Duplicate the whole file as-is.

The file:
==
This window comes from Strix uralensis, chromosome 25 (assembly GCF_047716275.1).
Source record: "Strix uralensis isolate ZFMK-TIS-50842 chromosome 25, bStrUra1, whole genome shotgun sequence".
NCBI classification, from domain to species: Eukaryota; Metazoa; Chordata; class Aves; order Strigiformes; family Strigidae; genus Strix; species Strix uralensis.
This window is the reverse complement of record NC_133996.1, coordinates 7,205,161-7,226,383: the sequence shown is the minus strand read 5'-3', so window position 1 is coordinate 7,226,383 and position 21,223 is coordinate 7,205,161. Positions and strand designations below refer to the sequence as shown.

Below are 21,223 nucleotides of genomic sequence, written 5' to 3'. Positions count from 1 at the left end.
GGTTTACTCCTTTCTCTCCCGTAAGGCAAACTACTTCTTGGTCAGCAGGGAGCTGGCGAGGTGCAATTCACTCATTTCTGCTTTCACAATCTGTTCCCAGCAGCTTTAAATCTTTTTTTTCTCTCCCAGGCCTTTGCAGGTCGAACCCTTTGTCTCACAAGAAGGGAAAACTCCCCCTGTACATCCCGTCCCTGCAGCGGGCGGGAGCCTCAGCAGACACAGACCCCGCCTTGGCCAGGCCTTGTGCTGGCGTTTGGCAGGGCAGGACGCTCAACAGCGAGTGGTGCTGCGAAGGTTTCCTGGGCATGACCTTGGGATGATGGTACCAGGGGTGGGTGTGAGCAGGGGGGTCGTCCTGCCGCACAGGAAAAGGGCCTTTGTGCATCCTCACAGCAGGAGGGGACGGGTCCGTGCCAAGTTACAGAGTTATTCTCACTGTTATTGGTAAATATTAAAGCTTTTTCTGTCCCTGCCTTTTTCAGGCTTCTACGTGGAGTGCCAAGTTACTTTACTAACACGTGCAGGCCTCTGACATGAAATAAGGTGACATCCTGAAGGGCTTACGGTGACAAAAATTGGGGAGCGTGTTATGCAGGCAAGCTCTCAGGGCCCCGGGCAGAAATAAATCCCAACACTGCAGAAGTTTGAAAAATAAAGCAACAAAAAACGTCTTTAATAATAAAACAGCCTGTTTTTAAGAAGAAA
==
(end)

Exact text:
This window comes from Strix uralensis, chromosome 25 (assembly GCF_047716275.1).
Source record: "Strix uralensis isolate ZFMK-TIS-50842 chromosome 25, bStrUra1, whole genome shotgun sequence".
NCBI classification, from domain to species: Eukaryota; Metazoa; Chordata; class Aves; order Strigiformes; family Strigidae; genus Strix; species Strix uralensis.
This window is the reverse complement of record NC_133996.1, coordinates 7,205,161-7,226,383: the sequence shown is the minus strand read 5'-3', so window position 1 is coordinate 7,226,383 and position 21,223 is coordinate 7,205,161. Positions and strand designations below refer to the sequence as shown.

Below are 21,223 nucleotides of genomic sequence, written 5' to 3'. Positions count from 1 at the left end.
GGTTTACTCCTTTCTCTCCCGTAAGGCAAACTACTTCTTGGTCAGCAGGGAGCTGGCGAGGTGCAATTCACTCATTTCTGCTTTCACAATCTGTTCCCAGCAGCTTTAAATCTTTTTTTTCTCTCCCAGGCCTTTGCAGGTCGAACCCTTTGTCTCACAAGAAGGGAAAACTCCCCCTGTACATCCCGTCCCTGCAGCGGGCGGGAGCCTCAGCAGACACAGACCCCGCCTTGGCCAGGCCTTGTGCTGGCGTTTGGCAGGGCAGGACGCTCAACAGCGAGTGGTGCTGCGAAGGTTTCCTGGGCATGACCTTGGGATGATGGTACCAGGGGTGGGTGTGAGCAGGGGGGTCGTCCTGCCGCACAGGAAAAGGGCCTTTGTGCATCCTCACAGCAGGAGGGGACGGGTCCGTGCCAAGTTACAGAGTTATTCTCACTGTTATTGGTAAATATTAAAGCTTTTTCTGTCCCTGCCTTTTTCAGGCTTCTACGTGGAGTGCCAAGTTACTTTACTAACACGTGCAGGCCTCTGACATGAAATAAGGTGACATCCTGAAGGGCTTACGGTGACAAAAATTGGGGAGCGTGTTATGCAGGCAAGCTCTCAGGGCCCCGGGCAGAAATAAATCCCAACACTGCAGAAGTTTGAAAAATAAAGCAACAAAAAACGTCTTTAATAATAAAACAGCCTGTTTTTAAGAAGAAA